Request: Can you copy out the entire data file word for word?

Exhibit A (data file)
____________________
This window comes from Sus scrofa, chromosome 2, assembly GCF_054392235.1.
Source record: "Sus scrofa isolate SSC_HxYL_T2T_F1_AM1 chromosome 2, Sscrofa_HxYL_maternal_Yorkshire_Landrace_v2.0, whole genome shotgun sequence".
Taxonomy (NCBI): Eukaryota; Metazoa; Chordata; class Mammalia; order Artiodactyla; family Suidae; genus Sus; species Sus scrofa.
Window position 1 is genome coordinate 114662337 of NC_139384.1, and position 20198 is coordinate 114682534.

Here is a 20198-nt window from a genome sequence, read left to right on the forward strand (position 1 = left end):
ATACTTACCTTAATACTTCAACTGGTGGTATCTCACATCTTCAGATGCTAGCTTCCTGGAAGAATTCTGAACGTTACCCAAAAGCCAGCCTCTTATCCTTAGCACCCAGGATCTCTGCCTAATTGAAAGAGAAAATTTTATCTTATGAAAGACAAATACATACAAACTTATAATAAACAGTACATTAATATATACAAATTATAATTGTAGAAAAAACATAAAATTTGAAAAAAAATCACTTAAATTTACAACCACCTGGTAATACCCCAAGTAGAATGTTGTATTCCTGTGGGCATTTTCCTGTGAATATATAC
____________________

This window comes from Sus scrofa, chromosome 2, assembly GCF_054392235.1.
Source record: "Sus scrofa isolate SSC_HxYL_T2T_F1_AM1 chromosome 2, Sscrofa_HxYL_maternal_Yorkshire_Landrace_v2.0, whole genome shotgun sequence".
Taxonomy (NCBI): Eukaryota; Metazoa; Chordata; class Mammalia; order Artiodactyla; family Suidae; genus Sus; species Sus scrofa.
Window position 1 is genome coordinate 114662337 of NC_139384.1, and position 20198 is coordinate 114682534.

Here is a 20198-nt window from a genome sequence, read left to right on the forward strand (position 1 = left end):
ATACTTACCTTAATACTTCAACTGGTGGTATCTCACATCTTCAGATGCTAGCTTCCTGGAAGAATTCTGAACGTTACCCAAAAGCCAGCCTCTTATCCTTAGCACCCAGGATCTCTGCCTAATTGAAAGAGAAAATTTTATCTTATGAAAGACAAATACATACAAACTTATAATAAACAGTACATTAATATATACAAATTATAATTGTAGAAAAAACATAAAATTTGAAAAAAAATCACTTAAATTTACAACCACCTGGTAATACCCCAAGTAGAATGTTGTATTCCTGTGGGCATTTTCCTGTGAATATATAC